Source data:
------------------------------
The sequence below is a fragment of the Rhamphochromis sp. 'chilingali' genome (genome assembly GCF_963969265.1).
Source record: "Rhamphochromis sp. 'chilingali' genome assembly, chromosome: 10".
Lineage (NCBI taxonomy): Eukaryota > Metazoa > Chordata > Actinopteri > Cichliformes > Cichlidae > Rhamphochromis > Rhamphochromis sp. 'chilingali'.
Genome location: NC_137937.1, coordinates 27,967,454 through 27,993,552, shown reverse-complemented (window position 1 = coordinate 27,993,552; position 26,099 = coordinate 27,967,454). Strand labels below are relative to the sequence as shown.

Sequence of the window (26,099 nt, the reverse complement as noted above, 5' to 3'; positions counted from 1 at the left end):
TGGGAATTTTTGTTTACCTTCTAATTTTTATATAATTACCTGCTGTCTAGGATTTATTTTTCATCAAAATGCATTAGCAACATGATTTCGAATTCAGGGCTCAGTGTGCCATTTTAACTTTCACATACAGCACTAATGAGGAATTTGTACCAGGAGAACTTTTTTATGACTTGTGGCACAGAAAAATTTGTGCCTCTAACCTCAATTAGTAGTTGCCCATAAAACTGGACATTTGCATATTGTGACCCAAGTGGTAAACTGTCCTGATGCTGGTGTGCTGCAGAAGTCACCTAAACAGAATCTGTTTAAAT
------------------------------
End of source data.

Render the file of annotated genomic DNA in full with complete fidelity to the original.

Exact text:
The sequence below is a fragment of the Rhamphochromis sp. 'chilingali' genome (genome assembly GCF_963969265.1).
Source record: "Rhamphochromis sp. 'chilingali' genome assembly, chromosome: 10".
Lineage (NCBI taxonomy): Eukaryota > Metazoa > Chordata > Actinopteri > Cichliformes > Cichlidae > Rhamphochromis > Rhamphochromis sp. 'chilingali'.
Genome location: NC_137937.1, coordinates 27,967,454 through 27,993,552, shown reverse-complemented (window position 1 = coordinate 27,993,552; position 26,099 = coordinate 27,967,454). Strand labels below are relative to the sequence as shown.

Sequence of the window (26,099 nt, the reverse complement as noted above, 5' to 3'; positions counted from 1 at the left end):
TGGGAATTTTTGTTTACCTTCTAATTTTTATATAATTACCTGCTGTCTAGGATTTATTTTTCATCAAAATGCATTAGCAACATGATTTCGAATTCAGGGCTCAGTGTGCCATTTTAACTTTCACATACAGCACTAATGAGGAATTTGTACCAGGAGAACTTTTTTATGACTTGTGGCACAGAAAAATTTGTGCCTCTAACCTCAATTAGTAGTTGCCCATAAAACTGGACATTTGCATATTGTGACCCAAGTGGTAAACTGTCCTGATGCTGGTGTGCTGCAGAAGTCACCTAAACAGAATCTGTTTAAAT